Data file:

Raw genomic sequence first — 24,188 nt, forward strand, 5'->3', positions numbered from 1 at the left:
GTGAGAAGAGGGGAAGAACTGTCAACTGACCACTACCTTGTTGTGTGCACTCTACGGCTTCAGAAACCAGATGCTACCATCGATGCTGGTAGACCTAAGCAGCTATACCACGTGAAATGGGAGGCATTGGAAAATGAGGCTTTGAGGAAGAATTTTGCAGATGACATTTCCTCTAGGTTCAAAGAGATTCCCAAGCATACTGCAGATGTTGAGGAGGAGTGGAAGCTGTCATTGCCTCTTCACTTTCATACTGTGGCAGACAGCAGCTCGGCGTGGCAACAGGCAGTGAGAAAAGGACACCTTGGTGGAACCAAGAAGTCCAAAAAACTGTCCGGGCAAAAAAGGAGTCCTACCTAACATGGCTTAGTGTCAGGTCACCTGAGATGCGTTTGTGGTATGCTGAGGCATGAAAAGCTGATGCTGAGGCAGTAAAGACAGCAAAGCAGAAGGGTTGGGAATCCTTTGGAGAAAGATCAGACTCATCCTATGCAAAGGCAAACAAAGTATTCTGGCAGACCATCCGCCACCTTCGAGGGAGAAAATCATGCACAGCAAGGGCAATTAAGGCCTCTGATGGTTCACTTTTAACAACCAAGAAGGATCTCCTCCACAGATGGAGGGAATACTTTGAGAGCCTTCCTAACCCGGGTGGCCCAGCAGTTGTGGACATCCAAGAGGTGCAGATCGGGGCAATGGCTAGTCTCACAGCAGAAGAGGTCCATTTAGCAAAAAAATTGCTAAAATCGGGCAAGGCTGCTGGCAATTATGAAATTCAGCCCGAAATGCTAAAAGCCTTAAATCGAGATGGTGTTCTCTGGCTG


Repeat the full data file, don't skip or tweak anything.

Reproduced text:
Raw genomic sequence first — 24,188 nt, forward strand, 5'->3', positions numbered from 1 at the left:
GTGAGAAGAGGGGAAGAACTGTCAACTGACCACTACCTTGTTGTGTGCACTCTACGGCTTCAGAAACCAGATGCTACCATCGATGCTGGTAGACCTAAGCAGCTATACCACGTGAAATGGGAGGCATTGGAAAATGAGGCTTTGAGGAAGAATTTTGCAGATGACATTTCCTCTAGGTTCAAAGAGATTCCCAAGCATACTGCAGATGTTGAGGAGGAGTGGAAGCTGTCATTGCCTCTTCACTTTCATACTGTGGCAGACAGCAGCTCGGCGTGGCAACAGGCAGTGAGAAAAGGACACCTTGGTGGAACCAAGAAGTCCAAAAAACTGTCCGGGCAAAAAAGGAGTCCTACCTAACATGGCTTAGTGTCAGGTCACCTGAGATGCGTTTGTGGTATGCTGAGGCATGAAAAGCTGATGCTGAGGCAGTAAAGACAGCAAAGCAGAAGGGTTGGGAATCCTTTGGAGAAAGATCAGACTCATCCTATGCAAAGGCAAACAAAGTATTCTGGCAGACCATCCGCCACCTTCGAGGGAGAAAATCATGCACAGCAAGGGCAATTAAGGCCTCTGATGGTTCACTTTTAACAACCAAGAAGGATCTCCTCCACAGATGGAGGGAATACTTTGAGAGCCTTCCTAACCCGGGTGGCCCAGCAGTTGTGGACATCCAAGAGGTGCAGATCGGGGCAATGGCTAGTCTCACAGCAGAAGAGGTCCATTTAGCAAAAAAATTGCTAAAATCGGGCAAGGCTGCTGGCAATTATGAAATTCAGCCCGAAATGCTAAAAGCCTTAAATCGAGATGGTGTTCTCTGGCTG